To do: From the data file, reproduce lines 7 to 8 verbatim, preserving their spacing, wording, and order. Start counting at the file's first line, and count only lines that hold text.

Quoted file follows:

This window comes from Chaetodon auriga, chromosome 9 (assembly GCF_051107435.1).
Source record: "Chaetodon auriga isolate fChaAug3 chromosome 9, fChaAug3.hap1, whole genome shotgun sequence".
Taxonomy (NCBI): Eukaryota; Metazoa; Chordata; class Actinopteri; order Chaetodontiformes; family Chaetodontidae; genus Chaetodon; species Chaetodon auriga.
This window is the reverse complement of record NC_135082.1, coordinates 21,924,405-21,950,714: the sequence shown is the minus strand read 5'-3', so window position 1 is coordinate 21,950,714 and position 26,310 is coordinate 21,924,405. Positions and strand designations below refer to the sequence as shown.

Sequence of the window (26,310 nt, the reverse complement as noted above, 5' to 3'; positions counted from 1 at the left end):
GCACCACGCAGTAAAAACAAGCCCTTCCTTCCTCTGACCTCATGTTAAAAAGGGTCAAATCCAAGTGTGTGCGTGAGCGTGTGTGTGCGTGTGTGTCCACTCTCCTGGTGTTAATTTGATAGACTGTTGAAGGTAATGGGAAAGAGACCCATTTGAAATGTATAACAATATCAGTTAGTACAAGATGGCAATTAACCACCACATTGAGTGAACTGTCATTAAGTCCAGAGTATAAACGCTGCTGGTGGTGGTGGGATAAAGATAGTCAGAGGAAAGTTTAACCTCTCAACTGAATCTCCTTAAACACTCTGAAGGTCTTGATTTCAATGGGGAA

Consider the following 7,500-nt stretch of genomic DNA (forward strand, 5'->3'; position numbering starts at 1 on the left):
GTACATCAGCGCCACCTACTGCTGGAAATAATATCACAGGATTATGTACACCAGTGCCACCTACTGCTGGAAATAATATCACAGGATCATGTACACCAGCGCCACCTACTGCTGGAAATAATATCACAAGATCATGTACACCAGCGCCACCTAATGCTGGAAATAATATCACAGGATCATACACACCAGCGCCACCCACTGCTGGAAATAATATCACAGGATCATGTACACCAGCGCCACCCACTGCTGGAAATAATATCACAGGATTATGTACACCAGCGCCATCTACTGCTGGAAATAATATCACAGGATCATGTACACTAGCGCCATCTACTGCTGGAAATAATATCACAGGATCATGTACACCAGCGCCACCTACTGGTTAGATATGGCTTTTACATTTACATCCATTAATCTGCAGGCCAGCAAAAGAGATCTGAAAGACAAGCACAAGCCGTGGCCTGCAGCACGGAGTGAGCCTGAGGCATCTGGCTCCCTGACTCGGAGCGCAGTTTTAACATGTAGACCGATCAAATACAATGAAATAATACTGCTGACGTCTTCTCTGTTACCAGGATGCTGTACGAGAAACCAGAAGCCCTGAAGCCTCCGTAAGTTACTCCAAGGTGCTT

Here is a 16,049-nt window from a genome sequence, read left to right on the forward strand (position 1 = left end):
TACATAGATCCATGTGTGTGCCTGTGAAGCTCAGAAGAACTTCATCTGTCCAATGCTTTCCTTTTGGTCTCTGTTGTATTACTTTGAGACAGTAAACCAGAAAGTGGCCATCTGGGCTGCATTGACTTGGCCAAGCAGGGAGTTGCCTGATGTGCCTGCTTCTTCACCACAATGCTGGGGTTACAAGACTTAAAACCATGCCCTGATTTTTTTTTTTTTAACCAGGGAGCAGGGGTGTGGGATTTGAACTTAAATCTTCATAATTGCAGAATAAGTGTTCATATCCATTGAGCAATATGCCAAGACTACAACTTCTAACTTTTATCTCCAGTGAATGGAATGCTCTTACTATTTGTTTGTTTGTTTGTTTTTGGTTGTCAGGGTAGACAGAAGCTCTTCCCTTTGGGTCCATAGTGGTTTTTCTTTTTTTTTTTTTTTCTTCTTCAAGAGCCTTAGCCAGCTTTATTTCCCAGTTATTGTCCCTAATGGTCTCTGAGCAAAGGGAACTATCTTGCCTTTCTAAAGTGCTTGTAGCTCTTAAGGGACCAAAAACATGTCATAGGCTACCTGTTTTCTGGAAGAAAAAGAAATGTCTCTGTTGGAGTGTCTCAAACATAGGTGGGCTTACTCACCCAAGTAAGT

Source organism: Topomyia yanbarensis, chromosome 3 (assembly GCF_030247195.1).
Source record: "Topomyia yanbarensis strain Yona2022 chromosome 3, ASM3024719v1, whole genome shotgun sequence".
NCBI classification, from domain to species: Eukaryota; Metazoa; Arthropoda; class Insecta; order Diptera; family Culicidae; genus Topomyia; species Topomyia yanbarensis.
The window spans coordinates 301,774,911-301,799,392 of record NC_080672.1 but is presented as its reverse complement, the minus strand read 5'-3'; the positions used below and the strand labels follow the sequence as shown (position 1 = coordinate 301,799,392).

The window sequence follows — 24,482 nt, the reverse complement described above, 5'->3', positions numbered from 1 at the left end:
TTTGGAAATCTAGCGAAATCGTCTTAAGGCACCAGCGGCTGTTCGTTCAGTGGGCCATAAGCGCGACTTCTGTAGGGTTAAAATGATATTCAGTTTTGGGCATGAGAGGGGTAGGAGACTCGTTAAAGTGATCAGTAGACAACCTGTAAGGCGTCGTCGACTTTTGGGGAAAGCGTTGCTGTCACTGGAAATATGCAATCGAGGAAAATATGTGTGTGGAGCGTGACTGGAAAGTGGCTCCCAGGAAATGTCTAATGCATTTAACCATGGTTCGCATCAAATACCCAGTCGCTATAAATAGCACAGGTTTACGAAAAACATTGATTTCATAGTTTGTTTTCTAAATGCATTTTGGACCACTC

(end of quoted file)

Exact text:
Consider the following 7,500-nt stretch of genomic DNA (forward strand, 5'->3'; position numbering starts at 1 on the left):
GTACATCAGCGCCACCTACTGCTGGAAATAATATCACAGGATTATGTACACCAGTGCCACCTACTGCTGGAAATAATATCACAGGATCATGTACACCAGCGCCACCTACTGCTGGAAATAATATCACAAGATCATGTACACCAGCGCCACCTAATGCTGGAAATAATATCACAGGATCATACACACCAGCGCCACCCACTGCTGGAAATAATATCACAGGATCATGTACACCAGCGCCACCCACTGCTGGAAATAATATCACAGGATTATGTACACCAGCGCCATCTACTGCTGGAAATAATATCACAGGATCATGTACACTAGCGCCATCTACTGCTGGAAATAATATCACAGGATCATGTACACCAGCGCCACCTACTGGTTAGATATGGCTTTTACATTTACATCCATTAATCTGCAGGCCAGCAAAAGAGATCTGAAAGACAAGCACAAGCCGTGGCCTGCAGCACGGAGTGAGCCTGAGGCATCTGGCTCCCTGACTCGGAGCGCAGTTTTAACATGTAGACCGATCAAATACAATGAAATAATACTGCTGACGTCTTCTCTGTTACCAGGATGCTGTACGAGAAACCAGAAGCCCTGAAGCCTCCGTAAGTTACTCCAAGGTGCTT